Maybe something like: Bats fluttered all around them in an odd blood-red dusk…
I don’t know. I would forget using deleterious. Get rid of your ‘frightfully’s’ and ‘suddenly’s’ too. They’re cluttering up your story.
This story very much rests on often beautifully-written, but sometimes overwhelming or repetitive/cliché atmospheric descriptions.I was ready to go for the ride, but got stuck in the rather long-winded journey till the girls actually reach the haunted house.
The story ends when the real excitement is about to come – “a ghastly figure peering out…” This is an atmospheric prologue with a cliffhanger that begs for a Part 1 (and maybe more) sequels to follow it. If this were a DVD, what you gave us would be the appetizer on the cover. We now need to watch the film!
Some polishing is needed here and there (eg, “Your right”, “stair(s)” – those kinds of things). Also, I think the bats fluttered beneath not above the blood-colored sky. Or else they’d be in outer space! But otherwise, there are many nicely phrased bits all over the place which I liked too.
Mansion for Sale
By Adrienne Riggs
Margot read the listing for the Mockingbird Lane estate.
Historical Mansion for Sale. Built in 1882, this home has many unique features. More than 6,000 square feet, this home boasts 8 bedrooms and 9 baths on a fence enclosed 5-acre lot. Features include stained glass windows, hardwood floors, original wood paneling and large fireplaces on each floor which create a musical effect when all are lit. The third-floor balcony offers an enchanting view of the surrounding woods and trail leading to a private lake with dock. The tower turret at the front of the house gives the house the air of stately majesty common at the turn of the century. There is a full attic, completely finished, which spans the length and width of the home. Vintage antiques have been left to keep the historic atmosphere of the mansion and will remain in the home. The kitchen boasts vintage appliances with new upgrades for modern convenience. A marbled terrace off the kitchen allows for outside dining and barbeques. A large, manicured back yard provides room for games and events. Decorative and ornamental stones gracing the lawn must remain on the property. Call Doug Levy for more details.
“You aren’t serious!”
Doug just smiled. “Of course, I am” he replied calmly as he straightened his tie. “It’s a great old house with a lot of history. Over a hundred years old.”
“And are you going to tell prospective buyers about that ‘history’? All of it?”
“My dear, some things are better left for new buyers to discover for themselves.”
“But, what about…?”
Doug cut her off. “Tsk, tsk, Darling. People die all the time.” He combed his dark, thick hair and admired his reflection in the bathroom mirror. “And, the best part? We live in a state where we are not obligated to inform potential buyers that someone died in the house or on the property.”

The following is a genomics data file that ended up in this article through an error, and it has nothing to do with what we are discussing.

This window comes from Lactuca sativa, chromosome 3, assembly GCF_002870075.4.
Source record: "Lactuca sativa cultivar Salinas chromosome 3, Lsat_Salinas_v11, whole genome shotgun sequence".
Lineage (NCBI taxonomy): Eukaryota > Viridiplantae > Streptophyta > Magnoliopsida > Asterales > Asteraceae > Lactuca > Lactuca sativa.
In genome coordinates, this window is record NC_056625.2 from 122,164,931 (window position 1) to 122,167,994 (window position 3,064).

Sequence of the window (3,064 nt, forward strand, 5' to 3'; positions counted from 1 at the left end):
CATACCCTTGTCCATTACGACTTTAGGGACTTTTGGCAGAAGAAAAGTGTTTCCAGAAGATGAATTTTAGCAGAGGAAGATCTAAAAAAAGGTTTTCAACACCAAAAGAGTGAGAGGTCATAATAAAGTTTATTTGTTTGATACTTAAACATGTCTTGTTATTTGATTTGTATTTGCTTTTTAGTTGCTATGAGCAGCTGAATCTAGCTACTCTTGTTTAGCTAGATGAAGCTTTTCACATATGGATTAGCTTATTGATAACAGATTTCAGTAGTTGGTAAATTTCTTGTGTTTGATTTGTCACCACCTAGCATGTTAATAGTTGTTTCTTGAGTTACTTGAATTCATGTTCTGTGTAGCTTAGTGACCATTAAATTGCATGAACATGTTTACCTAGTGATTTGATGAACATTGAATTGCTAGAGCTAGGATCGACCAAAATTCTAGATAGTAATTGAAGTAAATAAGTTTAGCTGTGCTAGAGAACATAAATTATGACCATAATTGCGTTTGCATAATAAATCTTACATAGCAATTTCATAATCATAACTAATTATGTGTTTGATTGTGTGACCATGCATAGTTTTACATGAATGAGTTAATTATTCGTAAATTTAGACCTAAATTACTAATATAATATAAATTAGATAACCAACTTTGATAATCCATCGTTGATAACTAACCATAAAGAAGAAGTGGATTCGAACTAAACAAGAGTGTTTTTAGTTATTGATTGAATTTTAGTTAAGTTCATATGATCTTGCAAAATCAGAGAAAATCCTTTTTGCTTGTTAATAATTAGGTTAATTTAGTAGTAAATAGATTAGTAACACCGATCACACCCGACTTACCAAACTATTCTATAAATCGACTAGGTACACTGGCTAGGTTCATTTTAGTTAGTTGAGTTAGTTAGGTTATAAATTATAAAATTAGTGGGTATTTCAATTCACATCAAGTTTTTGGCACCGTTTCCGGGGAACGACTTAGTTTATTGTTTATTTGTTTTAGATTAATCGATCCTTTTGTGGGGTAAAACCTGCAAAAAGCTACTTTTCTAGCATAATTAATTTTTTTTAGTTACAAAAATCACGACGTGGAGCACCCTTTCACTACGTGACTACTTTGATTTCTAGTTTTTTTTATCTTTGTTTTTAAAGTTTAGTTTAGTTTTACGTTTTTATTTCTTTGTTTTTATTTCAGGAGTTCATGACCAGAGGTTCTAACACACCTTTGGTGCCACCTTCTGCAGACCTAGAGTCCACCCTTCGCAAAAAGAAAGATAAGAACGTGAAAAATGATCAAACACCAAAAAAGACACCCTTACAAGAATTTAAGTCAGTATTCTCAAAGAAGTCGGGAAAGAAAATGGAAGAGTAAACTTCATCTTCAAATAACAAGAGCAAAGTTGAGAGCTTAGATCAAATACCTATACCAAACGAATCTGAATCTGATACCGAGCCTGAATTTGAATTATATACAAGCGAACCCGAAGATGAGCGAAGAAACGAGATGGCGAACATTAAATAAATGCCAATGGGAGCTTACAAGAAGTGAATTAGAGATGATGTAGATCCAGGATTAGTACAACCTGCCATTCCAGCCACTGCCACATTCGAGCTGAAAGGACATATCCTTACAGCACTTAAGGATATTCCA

He leaned over and kissed Margot. “Have a good day, my Sweet. I’m off to make a comfortable commission on that old house.”
She watched her husband leave in his prized sports car. She had to admit, he did have a flair for selling real estate and it had made them very wealthy. She read the listing again, shaking her head.
“I’m not sure about this” Dana whispered to her husband as they stared up at the large mansion.
Ron squeezed her around the waist. “Honey! This house is great, and we can’t beat the price. This will make a great bed-and-breakfast. You know you’ve been talking about this for years.”
“I know. But something is not … quite … right about this place.” She looked over the house again.
“It’s ok. Look around but let me do the talking.”
Dana grabbed his arm as he moved toward the house. “Look! There’s someone watching us from that attic window!”
Ron peered upward. “I don’t see a thing. It’s probably just a reflection of the trees. Look at these magnificent oaks!” He moved toward the front porch.
“Welcome!” Doug was confident as he exited the massive front door to greet them. “You must be the Wallace’s!”
Doug and Ron shook hands vigorously.
“You are going to love this place!” Doug enthused. “Let me take you inside. So, you are interested in starting a bed and breakfast venture?”
Dana followed slowly behind the men as they entered the massive foyer with double staircase, content to just observe. A chill washed over her as she stepped inside. Looking around, she had to admit, the woodwork was beautiful and gleamed from polishing. Someone had taken excellent care of the home, considering its age.
She wandered into a large living room with a massive fireplace at one end.
‘I have never seen such a huge fireplace!’ she thought. “I could stand upright inside it.’
Vintage couches and chairs were positioned nearby, giving the room an air of old-fashioned elegance. As she strolled around the room, she saw a man lying on the floor, his shirt blood soaked and she stifled a scream. When she looked again, no one was there. Walking toward the lush area rug covering the floor between the couch and two chairs, she looked at it carefully. Seeing a dark mark near the edge of the rug, she raised the corner of it; startled to see a large rust colored stain hidden underneath. When Doug spoke behind her, she dropped the rug and whirled around.
She pointed at the floor. “What is that stain? It looks like blood!”
Doug just laughed. “I’m sure it’s just some wood stain that was spilled. You could always sand it down and refinish the floors. Let’s go to the kitchen.”